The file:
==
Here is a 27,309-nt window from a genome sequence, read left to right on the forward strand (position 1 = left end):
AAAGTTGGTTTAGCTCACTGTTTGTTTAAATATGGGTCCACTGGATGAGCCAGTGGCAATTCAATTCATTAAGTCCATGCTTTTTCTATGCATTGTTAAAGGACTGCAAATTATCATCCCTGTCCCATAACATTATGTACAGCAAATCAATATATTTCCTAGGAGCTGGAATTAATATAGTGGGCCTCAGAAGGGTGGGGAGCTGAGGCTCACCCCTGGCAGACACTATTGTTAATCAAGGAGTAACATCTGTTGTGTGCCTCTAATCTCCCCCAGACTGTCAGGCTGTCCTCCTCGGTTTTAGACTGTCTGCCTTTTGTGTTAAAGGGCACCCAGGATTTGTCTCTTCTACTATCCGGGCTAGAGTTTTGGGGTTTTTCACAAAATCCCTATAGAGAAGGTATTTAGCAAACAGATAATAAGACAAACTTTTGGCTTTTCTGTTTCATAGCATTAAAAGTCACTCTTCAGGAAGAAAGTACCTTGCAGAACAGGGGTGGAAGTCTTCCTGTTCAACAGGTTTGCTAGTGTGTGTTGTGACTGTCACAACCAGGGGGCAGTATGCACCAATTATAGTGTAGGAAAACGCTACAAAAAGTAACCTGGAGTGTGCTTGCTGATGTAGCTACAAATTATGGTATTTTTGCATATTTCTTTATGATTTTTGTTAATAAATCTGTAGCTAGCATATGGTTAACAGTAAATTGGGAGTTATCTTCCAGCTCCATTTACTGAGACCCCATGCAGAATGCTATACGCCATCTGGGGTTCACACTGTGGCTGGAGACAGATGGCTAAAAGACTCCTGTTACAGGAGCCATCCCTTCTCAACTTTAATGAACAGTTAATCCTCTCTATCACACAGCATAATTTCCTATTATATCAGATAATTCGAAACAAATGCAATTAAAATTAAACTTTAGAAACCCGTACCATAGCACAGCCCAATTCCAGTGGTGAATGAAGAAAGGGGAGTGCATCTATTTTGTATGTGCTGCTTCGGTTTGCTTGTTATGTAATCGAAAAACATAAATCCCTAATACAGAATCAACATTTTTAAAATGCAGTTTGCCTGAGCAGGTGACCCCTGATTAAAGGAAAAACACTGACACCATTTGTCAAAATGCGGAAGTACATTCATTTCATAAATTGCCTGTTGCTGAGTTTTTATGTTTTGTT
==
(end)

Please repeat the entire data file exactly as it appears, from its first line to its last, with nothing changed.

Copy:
Here is a 27,309-nt window from a genome sequence, read left to right on the forward strand (position 1 = left end):
AAAGTTGGTTTAGCTCACTGTTTGTTTAAATATGGGTCCACTGGATGAGCCAGTGGCAATTCAATTCATTAAGTCCATGCTTTTTCTATGCATTGTTAAAGGACTGCAAATTATCATCCCTGTCCCATAACATTATGTACAGCAAATCAATATATTTCCTAGGAGCTGGAATTAATATAGTGGGCCTCAGAAGGGTGGGGAGCTGAGGCTCACCCCTGGCAGACACTATTGTTAATCAAGGAGTAACATCTGTTGTGTGCCTCTAATCTCCCCCAGACTGTCAGGCTGTCCTCCTCGGTTTTAGACTGTCTGCCTTTTGTGTTAAAGGGCACCCAGGATTTGTCTCTTCTACTATCCGGGCTAGAGTTTTGGGGTTTTTCACAAAATCCCTATAGAGAAGGTATTTAGCAAACAGATAATAAGACAAACTTTTGGCTTTTCTGTTTCATAGCATTAAAAGTCACTCTTCAGGAAGAAAGTACCTTGCAGAACAGGGGTGGAAGTCTTCCTGTTCAACAGGTTTGCTAGTGTGTGTTGTGACTGTCACAACCAGGGGGCAGTATGCACCAATTATAGTGTAGGAAAACGCTACAAAAAGTAACCTGGAGTGTGCTTGCTGATGTAGCTACAAATTATGGTATTTTTGCATATTTCTTTATGATTTTTGTTAATAAATCTGTAGCTAGCATATGGTTAACAGTAAATTGGGAGTTATCTTCCAGCTCCATTTACTGAGACCCCATGCAGAATGCTATACGCCATCTGGGGTTCACACTGTGGCTGGAGACAGATGGCTAAAAGACTCCTGTTACAGGAGCCATCCCTTCTCAACTTTAATGAACAGTTAATCCTCTCTATCACACAGCATAATTTCCTATTATATCAGATAATTCGAAACAAATGCAATTAAAATTAAACTTTAGAAACCCGTACCATAGCACAGCCCAATTCCAGTGGTGAATGAAGAAAGGGGAGTGCATCTATTTTGTATGTGCTGCTTCGGTTTGCTTGTTATGTAATCGAAAAACATAAATCCCTAATACAGAATCAACATTTTTAAAATGCAGTTTGCCTGAGCAGGTGACCCCTGATTAAAGGAAAAACACTGACACCATTTGTCAAAATGCGGAAGTACATTCATTTCATAAATTGCCTGTTGCTGAGTTTTTATGTTTTGTT